Wednesday, August 24, 2011

Watts Collection, documents 201-225

Checklist of documents in the Watts Collection at the Historical Society of Western Virginia, Roanoke, Virginia. To consult these documents, go to and click on “Visit HMWV's Virtual Collection!” The documents can be found by a keyword search, or by catalog number using “Click and Search”.

This set of 25 documents can be divided into two groups. One set of 12, dating from 1838 to 1841, is composed of account statements and receipts, most importantly from Richard Tyree, mainly for farming activities. It also includes some legal business, notably Henry Kagey’s will; a letter from Temple Gwathmey, who was both a relative and a grain merchant; and a receipt from the University of Virginia. The second set of 13 contains documents related to the Breckinridge family. It includes a letter about the sale of James Breckinridge’s property in Washington, DC (1998.26.202; see the posting on “James Breckinridge, landowner in Washington, DC”), documents about the settlement of James’s estate in 1854-56, and numerous notes signed by John and Cary Breckinridge in 1842-43, probably loans from Edward Watts against the expected inheritance.

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about August 1838
Fifth and final page of the commissioners' distribution account of the estate of James Breckinridge, signed by commissioner James T. Logan. This page concerns primarily provisions for James’s widow, Anne (Selden) Breckinridge.

August 8, 1838
Letter from Clement Smith in Georgetown, District of Columbia, to Edward Watts near Big Lick (Roanoke), Virginia, enclosing final statements regarding the estate of James Breckinridge, namely: 1) account statement of James Breckinridge with the Farmers' and Merchants' Bank of Georgetown, District of Columbia, signed J. J. Shell, with debits and credits from 1831 to 1838, including payments to Pettigrew, Carroll, and G. W. Nelson, and a final balance of $176.33; 2) account statement of the estate of James Breckinridge with Clement Smith, showing amounts received from the sale of city lots to Thomas Swann and Dr. Henry Huntt, expenses and commissions deducted, and final balance of $1162.77

August 16, 1838
Letter from Richard Tyree, merchant in Lynchburg, Virginia, to Edward Watts in Botetourt County, Virginia, reporting on a recently received shipment of flour, discussing sales of last year's tobacco crop, commenting on weather and transportation problems, and enclosing an account statement for sales of tobacco and various purchases, including coffee, cloth, hymnals and nails; includes mention of a problem in the flour found by inspector Charles M. Mitchell, and references to Patrick, apparently a servant who acted as Watts’s wagoner and agent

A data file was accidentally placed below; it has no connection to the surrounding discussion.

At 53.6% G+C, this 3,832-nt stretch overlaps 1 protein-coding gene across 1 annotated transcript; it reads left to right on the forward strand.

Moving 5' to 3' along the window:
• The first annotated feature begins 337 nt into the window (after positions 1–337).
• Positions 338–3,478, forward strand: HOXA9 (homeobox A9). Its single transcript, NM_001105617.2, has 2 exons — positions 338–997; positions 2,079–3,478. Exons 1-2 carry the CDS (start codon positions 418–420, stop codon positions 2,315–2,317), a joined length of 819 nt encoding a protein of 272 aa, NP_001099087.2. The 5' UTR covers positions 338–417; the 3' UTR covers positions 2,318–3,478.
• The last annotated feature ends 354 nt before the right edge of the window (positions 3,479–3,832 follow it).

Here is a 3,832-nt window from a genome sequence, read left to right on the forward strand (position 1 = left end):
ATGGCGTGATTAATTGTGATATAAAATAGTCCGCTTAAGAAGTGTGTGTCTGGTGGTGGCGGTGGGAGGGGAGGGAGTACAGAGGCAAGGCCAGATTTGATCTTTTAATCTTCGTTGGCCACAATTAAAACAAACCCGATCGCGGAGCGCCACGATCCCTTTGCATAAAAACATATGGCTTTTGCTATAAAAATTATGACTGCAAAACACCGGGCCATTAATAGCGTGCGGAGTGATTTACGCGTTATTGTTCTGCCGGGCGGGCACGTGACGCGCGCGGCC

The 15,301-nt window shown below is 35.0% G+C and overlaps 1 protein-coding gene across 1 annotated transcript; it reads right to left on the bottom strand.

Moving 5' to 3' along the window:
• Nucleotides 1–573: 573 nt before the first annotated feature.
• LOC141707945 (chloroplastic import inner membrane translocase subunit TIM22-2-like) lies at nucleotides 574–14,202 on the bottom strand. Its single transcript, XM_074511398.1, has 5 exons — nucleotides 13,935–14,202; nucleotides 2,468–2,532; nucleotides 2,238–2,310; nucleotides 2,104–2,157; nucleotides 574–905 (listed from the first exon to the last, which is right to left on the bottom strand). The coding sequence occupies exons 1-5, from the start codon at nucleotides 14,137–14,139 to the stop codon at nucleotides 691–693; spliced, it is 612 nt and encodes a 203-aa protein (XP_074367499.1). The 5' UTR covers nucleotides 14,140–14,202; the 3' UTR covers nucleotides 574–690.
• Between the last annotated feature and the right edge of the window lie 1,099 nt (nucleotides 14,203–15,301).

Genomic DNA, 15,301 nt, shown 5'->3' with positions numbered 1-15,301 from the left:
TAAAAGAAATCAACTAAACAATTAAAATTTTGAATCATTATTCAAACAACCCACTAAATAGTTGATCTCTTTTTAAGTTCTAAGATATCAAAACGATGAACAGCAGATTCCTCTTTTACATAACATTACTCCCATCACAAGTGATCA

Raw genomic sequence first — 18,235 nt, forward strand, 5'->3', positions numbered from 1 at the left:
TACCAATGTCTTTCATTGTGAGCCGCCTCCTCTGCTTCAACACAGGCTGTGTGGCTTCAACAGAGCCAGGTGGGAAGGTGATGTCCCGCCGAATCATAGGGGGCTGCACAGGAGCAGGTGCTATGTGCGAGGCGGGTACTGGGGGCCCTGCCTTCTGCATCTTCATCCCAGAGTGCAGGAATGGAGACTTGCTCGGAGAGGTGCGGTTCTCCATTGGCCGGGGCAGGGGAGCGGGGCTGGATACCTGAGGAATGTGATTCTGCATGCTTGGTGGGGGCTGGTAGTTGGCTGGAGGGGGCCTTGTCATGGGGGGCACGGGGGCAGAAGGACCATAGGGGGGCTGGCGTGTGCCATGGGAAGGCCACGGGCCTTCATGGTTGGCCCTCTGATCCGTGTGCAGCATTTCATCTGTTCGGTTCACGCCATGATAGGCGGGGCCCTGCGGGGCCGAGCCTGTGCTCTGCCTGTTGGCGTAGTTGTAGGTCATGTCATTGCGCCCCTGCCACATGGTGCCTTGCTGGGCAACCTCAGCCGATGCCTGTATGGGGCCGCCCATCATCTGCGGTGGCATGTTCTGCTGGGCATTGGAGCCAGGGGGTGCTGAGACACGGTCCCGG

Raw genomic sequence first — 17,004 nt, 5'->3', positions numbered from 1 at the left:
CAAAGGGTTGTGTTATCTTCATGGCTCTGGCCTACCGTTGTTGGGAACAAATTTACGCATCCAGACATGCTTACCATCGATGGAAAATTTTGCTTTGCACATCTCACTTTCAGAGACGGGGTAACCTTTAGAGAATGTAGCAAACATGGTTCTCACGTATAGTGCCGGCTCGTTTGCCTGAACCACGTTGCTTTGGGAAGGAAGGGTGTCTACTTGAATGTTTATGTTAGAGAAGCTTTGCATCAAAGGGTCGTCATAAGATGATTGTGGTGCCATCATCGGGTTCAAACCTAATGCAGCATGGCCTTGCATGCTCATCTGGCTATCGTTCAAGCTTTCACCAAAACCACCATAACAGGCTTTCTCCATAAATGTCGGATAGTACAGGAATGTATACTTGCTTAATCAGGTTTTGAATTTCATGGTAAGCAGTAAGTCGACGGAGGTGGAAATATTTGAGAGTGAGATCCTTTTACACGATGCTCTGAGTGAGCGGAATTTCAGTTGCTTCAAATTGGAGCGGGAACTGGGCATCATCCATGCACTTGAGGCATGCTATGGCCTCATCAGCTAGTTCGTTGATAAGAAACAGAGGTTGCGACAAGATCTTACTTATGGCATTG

Thare is only 2 Sack of your Salt come to hand from Richmond which I send by Patrick. The River is veary low. Boats carry only 4 Hhd [hogsheads] of Tobo [tobacco] to the load and Freight at 35 to 40 cents per 100. On the other side you have a Bill per articles sent for. Yrs Respectf[ull]y, Richard Tyree

Richard Tyree (1779-1852) was born in New Kent County, Virginia, but spent most of his life in the Lynchburg, Virginia, area. He married Mildred Douglas (1785-1857); they had eleven children. Richard Tyree worked as an inspector of tobacco at Liberty Warehouse in Lynchburg and passed the profession on to his descendants; in the 1850 census, he was a commercial merchant, with $20,000.00 in property.

June 8, 1838
Letter from Richard Tyree, merchant in Lynchburg, Virginia, to Edward Watts in Botetourt County, Virginia, about recent sales of tobacco and the shipment of recently purchased cotton yarn, some forwarded correspondence and a deposit made to the Bank of Virginia; mentions Patrick, Watts’s wagoner, and two unidentified correspondents named Heston and Perceval

July 20, 1839
Receipt for deposit in the Bank of Virginia of $130.51 from the sale of flour, with an account statement and cover letter from the merchant Charles M. Mitchell in Richmond, Virginia, to Edward Watts at Big Lick (Roanoke), Roanoke County, Virginia; also mentions A. W. Nolting, a noted tobacco exporter; Lewis A. Crenshaw, a clerk for Mitchell; and Heath Jones Miller, a teller at the Bank of Virginia

January 3, 1839
Account statement for 1838 from Richard Tyree, merchant in Lynchburg, Virginia, to Edward Watts, in Big Lick (Roanoke), Virginia, showing credits from the sale of tobacco and other items, and debits for salt, sugar, molasses and other household supplies, sundries, and payments to other parties, especially William Watts, son of Edward Watts; also mentions James Breckinridge Watts, William’s elder brother; Patrick, the Watts’s wagoner; and numerous individuals or companies doing business with Watts: Peck White & Co, Utz & Pettygrew, Peyton & Johnston, Morgan & McDaniel, Henry Sumpter, Samuel W. Christian, James Frelwell, William Martin, Pitzer, and Garnett

September 1-7, 1839
Account statement for 1835 to 1839 between Thomas A. Lovelace and Edward Watts, with both credits and debits for various goods, including pork, bacon, lard, flour, corn, wheat, hemp, tar and boat timber; and payments to or from third parties, including Richard Tyree and Dr John Hook Griffin; along with an authorization from Lovelace to John M. Petty to dispose of the crops named within, and a receipt from Edward Watts acknowledging Lovelace's right to crops not yet harvested; also mentions Jno Gordon, David Bower, Bramblett, Gish, Foster, and Sally, a slave whose broken arm was tended by Dr Griffin

June 20, 1832 – October 18, 1840
Last will and testament of Henry Keaggy ( usually spelled Kagey) of Botetourt County, Virginia, dividing his land and goods among his sons Henry Kagey and Christopher Kagey and his daughters Anne Kagey, wife of Henry M. Frantz, and Mary Kagey, wife of Jacob Strickler, and providing for the support of his widow, Catherine Landis (Graybill) Kagey, with several codicils; the document includes a metes and bounds description of the land, mentions furniture and German books, and a bond executed to the testator by Samuel Strickler and Benjamin Hupp in 1818, replaced or repaid over the lapse of time, leading to the codicils; witnesses to the will were Charles Oliver, Edward Watts, Michael Zigler, John Smith, and Peter Smith; also named were Leonard Houty, John Gish, William Carvin, John Strayer, Zachariah Barly, James Breckinridge Watts, and Christian Gish